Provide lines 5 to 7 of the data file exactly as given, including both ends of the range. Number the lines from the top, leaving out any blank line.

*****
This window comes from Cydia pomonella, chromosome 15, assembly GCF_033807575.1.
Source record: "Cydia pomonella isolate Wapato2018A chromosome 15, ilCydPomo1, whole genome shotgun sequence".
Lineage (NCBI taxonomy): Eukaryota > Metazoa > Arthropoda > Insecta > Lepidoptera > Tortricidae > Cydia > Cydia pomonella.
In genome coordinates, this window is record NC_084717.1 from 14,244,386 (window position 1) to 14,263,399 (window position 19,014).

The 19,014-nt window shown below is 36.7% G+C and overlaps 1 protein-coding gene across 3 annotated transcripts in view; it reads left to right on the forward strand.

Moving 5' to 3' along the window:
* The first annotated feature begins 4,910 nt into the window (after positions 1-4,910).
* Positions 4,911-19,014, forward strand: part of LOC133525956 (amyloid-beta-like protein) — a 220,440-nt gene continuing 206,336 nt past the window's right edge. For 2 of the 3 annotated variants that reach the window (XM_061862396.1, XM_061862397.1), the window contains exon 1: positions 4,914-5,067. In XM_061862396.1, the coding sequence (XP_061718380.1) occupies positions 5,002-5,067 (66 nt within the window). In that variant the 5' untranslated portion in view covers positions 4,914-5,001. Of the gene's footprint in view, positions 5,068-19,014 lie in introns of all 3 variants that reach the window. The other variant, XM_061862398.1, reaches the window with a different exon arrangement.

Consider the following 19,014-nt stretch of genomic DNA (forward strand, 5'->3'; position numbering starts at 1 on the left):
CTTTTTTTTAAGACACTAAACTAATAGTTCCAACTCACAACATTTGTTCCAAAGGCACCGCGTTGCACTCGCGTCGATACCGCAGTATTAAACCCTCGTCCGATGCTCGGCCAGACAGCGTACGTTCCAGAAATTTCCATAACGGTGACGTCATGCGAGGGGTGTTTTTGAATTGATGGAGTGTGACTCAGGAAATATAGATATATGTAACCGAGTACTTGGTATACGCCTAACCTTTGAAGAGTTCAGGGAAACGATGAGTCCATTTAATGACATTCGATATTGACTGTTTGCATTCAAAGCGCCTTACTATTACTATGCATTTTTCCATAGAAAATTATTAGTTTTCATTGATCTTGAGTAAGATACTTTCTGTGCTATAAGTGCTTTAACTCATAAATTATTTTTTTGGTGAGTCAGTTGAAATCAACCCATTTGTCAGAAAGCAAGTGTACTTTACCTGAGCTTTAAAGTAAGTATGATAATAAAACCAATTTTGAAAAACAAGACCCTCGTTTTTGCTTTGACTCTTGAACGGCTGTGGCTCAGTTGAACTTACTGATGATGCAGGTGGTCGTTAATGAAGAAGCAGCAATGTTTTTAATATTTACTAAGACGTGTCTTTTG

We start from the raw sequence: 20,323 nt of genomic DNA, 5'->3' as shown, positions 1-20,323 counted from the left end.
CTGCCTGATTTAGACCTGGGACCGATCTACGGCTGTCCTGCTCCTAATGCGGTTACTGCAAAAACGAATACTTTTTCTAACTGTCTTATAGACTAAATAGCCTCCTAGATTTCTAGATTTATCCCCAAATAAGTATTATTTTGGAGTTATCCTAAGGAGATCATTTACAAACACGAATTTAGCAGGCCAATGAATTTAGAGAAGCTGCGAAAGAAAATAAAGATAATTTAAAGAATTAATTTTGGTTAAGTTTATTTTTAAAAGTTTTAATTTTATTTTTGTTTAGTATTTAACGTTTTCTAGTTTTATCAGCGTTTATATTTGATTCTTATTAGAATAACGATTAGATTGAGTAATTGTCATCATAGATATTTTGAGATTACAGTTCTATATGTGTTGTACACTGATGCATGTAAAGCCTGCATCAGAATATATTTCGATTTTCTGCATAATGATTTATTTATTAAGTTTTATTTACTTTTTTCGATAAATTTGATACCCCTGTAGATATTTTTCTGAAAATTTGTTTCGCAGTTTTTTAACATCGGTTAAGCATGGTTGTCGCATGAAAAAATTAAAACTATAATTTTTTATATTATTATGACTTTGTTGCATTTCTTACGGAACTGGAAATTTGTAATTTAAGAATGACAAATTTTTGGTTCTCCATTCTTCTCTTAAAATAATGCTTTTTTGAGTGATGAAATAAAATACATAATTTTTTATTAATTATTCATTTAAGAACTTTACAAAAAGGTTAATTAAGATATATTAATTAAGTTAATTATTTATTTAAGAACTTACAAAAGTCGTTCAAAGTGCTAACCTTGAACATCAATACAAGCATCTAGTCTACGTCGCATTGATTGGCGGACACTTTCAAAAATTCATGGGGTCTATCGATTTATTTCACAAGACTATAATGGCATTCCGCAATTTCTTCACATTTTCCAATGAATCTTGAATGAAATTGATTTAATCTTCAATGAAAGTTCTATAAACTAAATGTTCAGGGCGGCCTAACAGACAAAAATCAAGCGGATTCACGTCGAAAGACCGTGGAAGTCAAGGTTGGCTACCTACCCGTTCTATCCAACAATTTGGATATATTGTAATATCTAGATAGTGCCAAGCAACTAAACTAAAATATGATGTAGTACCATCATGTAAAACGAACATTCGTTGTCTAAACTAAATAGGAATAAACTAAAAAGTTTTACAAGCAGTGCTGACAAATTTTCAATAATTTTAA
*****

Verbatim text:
The 19,014-nt window shown below is 36.7% G+C and overlaps 1 protein-coding gene across 3 annotated transcripts in view; it reads left to right on the forward strand.

Moving 5' to 3' along the window:
* The first annotated feature begins 4,910 nt into the window (after positions 1-4,910).